High crimes: Military towns are among the country's most dangerous
However, as the horrific shootings in Fort Hood demonstrate, this perception of structure and normalcy may be deceptive. According to a study by NeighborhoodScout, which offers neighborhood-by-neighborhood crime analyses, some of America's military towns have crime levels that place them among the country's most dangerous neighborhoods. While the danger in these areas is much more heavily skewed toward property crimes like vandalism and theft than violent crimes like murder or rape, the statistics are startling.
Topping the list of America's ten worst military neighborhoods is Hawaii's Schofield Barracks. The area has an estimated 759 property crimes per 1,000 people -- more than 20 times the national average of 34 per 1,000 residents and fifteen times Hawaii's average. As a result, NeighborhoodScout ranks it as one of the worst neighborhoods in the country. Yet, Schofield Barracks's crime wave is largely comprised of property crimes, not violent crimes. While its property crime rate is more than twenty times the national average, its violent crime rate is (a comparatively minor) 49% higher than the median. This suggests that the large crime jumps in the area are more likely to involve robbery, theft, and motor vehicle theft.
Similarly, the second-ranked neighborhood, the Patton Road area near Alabama's Redstone Arsenal, has an estimated property crime rate of 691 per 1,000 residents. The remaining eight military neighborhoods -- Indiana's Grissom Joint Air Reserve Base, an area near Texas' Lackland AFB, Mississippi's Meridian Naval Air Station, California's Presidio of Monterey, Washington's Ault Field, and Hawaii's Kaneohe Station -- range between 410 and 155 property crimes per 1,000 residents.
So why do these ten neighborhoods have such high crime rates? According to Andrew Schiller, founder and president of NeighborhoodScout, the answer may lie in the demographics of the American military. Military bases tend to have high concentrations of young, single men living together in very close quarters. Schiller has also found similar property crime spikes in other areas -- like college student neighborhoods -- that have large concentrations of single males living together. One possible explanation for these surges in crime rates could be that young men, separated from their parents, wives, families and communities, may feel more temptation to commit certain types of crimes.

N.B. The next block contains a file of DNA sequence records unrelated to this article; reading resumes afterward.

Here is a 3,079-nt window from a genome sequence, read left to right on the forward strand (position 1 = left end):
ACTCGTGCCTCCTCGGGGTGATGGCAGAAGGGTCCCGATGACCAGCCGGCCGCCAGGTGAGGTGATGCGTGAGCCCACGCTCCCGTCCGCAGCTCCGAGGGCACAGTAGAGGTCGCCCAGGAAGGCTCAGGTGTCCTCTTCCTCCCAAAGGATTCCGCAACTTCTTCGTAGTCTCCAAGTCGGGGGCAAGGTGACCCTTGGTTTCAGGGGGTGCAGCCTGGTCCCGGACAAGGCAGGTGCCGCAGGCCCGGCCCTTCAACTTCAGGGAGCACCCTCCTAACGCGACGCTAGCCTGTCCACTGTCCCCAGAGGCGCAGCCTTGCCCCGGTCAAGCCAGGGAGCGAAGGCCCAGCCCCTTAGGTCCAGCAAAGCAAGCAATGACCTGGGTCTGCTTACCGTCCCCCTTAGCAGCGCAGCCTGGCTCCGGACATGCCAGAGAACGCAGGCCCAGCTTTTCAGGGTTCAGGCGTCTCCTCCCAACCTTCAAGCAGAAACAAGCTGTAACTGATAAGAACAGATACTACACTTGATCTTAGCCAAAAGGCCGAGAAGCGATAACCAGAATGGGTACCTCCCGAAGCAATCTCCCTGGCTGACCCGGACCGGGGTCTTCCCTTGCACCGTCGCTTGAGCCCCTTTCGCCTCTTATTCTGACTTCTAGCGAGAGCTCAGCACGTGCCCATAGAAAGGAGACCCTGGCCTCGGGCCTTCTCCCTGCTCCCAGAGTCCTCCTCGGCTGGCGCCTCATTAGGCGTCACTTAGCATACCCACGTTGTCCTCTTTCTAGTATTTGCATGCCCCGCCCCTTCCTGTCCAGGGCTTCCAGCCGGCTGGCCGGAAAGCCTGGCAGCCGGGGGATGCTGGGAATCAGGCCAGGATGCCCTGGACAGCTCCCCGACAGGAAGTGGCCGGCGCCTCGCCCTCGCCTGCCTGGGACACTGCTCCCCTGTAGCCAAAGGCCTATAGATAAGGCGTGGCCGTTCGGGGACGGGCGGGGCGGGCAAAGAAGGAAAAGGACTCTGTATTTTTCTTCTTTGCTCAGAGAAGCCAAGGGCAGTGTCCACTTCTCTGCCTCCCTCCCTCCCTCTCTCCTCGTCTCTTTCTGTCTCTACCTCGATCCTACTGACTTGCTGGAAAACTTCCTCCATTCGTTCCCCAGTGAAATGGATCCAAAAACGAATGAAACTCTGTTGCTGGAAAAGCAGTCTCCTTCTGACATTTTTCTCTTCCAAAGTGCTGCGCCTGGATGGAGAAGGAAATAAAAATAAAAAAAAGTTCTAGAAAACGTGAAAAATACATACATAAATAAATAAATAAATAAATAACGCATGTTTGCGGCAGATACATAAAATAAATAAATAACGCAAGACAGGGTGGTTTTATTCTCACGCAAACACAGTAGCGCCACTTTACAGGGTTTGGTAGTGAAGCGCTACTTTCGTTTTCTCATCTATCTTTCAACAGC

Ironically, NeighborhoodScout reports that military neighborhoods as a whole tend to be considerably safer than most of the country. America has 300 neighborhoods in which at least 20% of the population is in the military. In these areas, the median property crime rate is 32 per 1,000 residents, which is 7% below the national average. The violent crime rate is even more striking: at 1.55 crimes per 1,000 residents, it is an impressive 67% lower than the average.
To find out how NeighborhoodScout came up with these numbers, read its methodology. Also, to see its disclaimer, click here.
Correction: An earlier version of this story included the military neighborhoods surrounding Myrtle Beach AFB and England AFB, both of which are now defunct and no longer fall within NeighborhoodScout's criteria. For clarity's sake, we have removed all mention of these bases from the story.